The US re-engages with Burmese military
23 October 2012
A contingent of more than 30 American military and civilian officials held talks last week with their Burmese counterparts in the capital, Naypyitaw. Notwithstanding denials from Washington, the aim of both sides was clearly the resumption of military ties between the two countries.
The gathering was held under the banner of a “human rights dialogue”, but the presence of high-level US officers and defence officials pointed to other purposes. The American delegation was led by Assistant Secretary of State for Democracy, Human Rights, and Labor Michael Posner, and included officials from the White House national security staff and the departments of Defence and Homeland Security. Lieutenant General Francis Wiercinski, head of the US Army’s Pacific command, also participated.
The Burmese delegation was led by Deputy Defence Minister Commodore Aung Thaw, who told the media both sides “held talks on levels and operations of defence institutions of Myanmar and the US and exchanged views on future dialogue and bilateral cooperation.” US officials also spoke with opposition parties and groups and met with leaders of Burma’s ethnic groups.
Speaking to the media on Friday, Derek Mitchell, the US ambassador to Burma, indicated the nature of the “frank and encouraging” talks when he outlined some of the remaining obstacles to closer military ties. These not only included “human rights” and an end to Burma’s ethnic conflicts, but also a “lack of transparency” about the Burmese junta’s relations with North Korea.
The autocratic character of the Burmese junta has not deterred the US from pressing ahead with developing military ties. Pentagon spokesman George Little announced at the end of last week that the US was “open to considering a request from the kingdom of Thailand to have a small contingent of Burmese military officers attend Cobra Gold as observers.” Japan’s Kyodo News reported that the Burmese regime indicated an interest via Thai officials in participating in Cobra Gold in February.
The annual Gold Cobra war games have been held in Thailand since 1980. Last year the military exercises involved 10,000 American troops and 3,400 Thai troops, as well as contingents from Indonesia, Malaysia, Japan, Singapore and South Korea. While China was among the nine nations entitled to send observers, the US is using such joint exercises to strengthen military and strategic relations with countries throughout the region against Beijing.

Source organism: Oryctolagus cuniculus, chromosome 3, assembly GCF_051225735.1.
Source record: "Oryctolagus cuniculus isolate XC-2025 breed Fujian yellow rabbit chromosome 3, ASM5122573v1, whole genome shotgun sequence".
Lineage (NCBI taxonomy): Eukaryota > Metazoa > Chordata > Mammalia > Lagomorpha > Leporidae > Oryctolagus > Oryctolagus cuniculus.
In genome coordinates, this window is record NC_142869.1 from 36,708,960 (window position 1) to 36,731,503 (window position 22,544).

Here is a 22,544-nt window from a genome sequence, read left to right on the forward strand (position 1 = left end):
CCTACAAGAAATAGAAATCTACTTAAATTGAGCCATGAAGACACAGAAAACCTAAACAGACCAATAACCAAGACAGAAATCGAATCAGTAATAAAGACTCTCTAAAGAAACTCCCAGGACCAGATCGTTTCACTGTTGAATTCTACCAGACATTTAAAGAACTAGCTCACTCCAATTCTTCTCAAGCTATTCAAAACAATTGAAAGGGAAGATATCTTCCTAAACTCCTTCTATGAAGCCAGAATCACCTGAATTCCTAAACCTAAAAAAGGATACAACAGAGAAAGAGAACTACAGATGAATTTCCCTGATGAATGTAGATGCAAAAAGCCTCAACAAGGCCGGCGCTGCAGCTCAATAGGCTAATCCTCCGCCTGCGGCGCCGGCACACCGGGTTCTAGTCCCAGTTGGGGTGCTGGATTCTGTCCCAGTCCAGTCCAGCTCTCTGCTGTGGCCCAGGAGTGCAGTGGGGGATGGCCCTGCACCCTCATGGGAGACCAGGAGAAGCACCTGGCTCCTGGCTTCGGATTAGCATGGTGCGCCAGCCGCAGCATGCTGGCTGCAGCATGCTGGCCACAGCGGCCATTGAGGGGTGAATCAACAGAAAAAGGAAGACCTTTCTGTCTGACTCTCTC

Other tentative steps are also being taken. In August, Burmese military officers visited Hawaii for discussions on the resumption of investigations of sites in Burma by the US Joint Prisoner-of-War/Missing-in-Action Accounting Command (JPAC). Some 700 cases, including a large number of American pilots shot down carrying supplies to China during World War II, remain unresolved.
Writing in the Wall Street Journal, analyst Ian Story pointed out that the Burmese military will take part in two multilateral exercises next year—one in Brunei dealing with humanitarian assistance and disaster relief, and another in Indonesia on counterterrorism. The American and Burmese defence ministers are due to meet in Brunei next October.
Less than a year ago, the US still treated Burma as a rogue state. The diplomatic, economic and now military relations that are rapidly opening up between the two countries have nothing to do with any improvement in human rights in Burma. The Burmese military continues to dominate every aspect of political life.